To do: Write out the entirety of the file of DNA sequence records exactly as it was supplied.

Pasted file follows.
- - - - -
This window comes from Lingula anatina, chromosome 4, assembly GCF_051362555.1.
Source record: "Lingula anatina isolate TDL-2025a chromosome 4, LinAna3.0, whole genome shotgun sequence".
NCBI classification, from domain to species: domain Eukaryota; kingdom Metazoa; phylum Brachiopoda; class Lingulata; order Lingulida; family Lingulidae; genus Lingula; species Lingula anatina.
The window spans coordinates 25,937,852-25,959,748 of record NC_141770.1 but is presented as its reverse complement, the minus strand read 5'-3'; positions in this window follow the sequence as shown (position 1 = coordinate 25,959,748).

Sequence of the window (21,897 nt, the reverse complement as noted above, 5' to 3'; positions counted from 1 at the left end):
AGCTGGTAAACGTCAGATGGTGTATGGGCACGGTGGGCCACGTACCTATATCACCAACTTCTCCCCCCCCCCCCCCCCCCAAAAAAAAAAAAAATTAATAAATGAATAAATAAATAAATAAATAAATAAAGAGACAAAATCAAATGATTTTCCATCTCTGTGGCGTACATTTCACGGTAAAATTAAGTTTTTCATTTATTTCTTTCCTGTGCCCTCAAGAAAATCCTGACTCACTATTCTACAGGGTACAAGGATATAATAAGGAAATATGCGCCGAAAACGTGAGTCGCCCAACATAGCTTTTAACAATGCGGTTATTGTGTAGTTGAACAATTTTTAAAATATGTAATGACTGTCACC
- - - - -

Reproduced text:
This window comes from Lingula anatina, chromosome 4, assembly GCF_051362555.1.
Source record: "Lingula anatina isolate TDL-2025a chromosome 4, LinAna3.0, whole genome shotgun sequence".
NCBI classification, from domain to species: domain Eukaryota; kingdom Metazoa; phylum Brachiopoda; class Lingulata; order Lingulida; family Lingulidae; genus Lingula; species Lingula anatina.
The window spans coordinates 25,937,852-25,959,748 of record NC_141770.1 but is presented as its reverse complement, the minus strand read 5'-3'; positions in this window follow the sequence as shown (position 1 = coordinate 25,959,748).

Sequence of the window (21,897 nt, the reverse complement as noted above, 5' to 3'; positions counted from 1 at the left end):
AGCTGGTAAACGTCAGATGGTGTATGGGCACGGTGGGCCACGTACCTATATCACCAACTTCTCCCCCCCCCCCCCCCCCCAAAAAAAAAAAAAATTAATAAATGAATAAATAAATAAATAAATAAATAAAGAGACAAAATCAAATGATTTTCCATCTCTGTGGCGTACATTTCACGGTAAAATTAAGTTTTTCATTTATTTCTTTCCTGTGCCCTCAAGAAAATCCTGACTCACTATTCTACAGGGTACAAGGATATAATAAGGAAATATGCGCCGAAAACGTGAGTCGCCCAACATAGCTTTTAACAATGCGGTTATTGTGTAGTTGAACAATTTTTAAAATATGTAATGACTGTCACC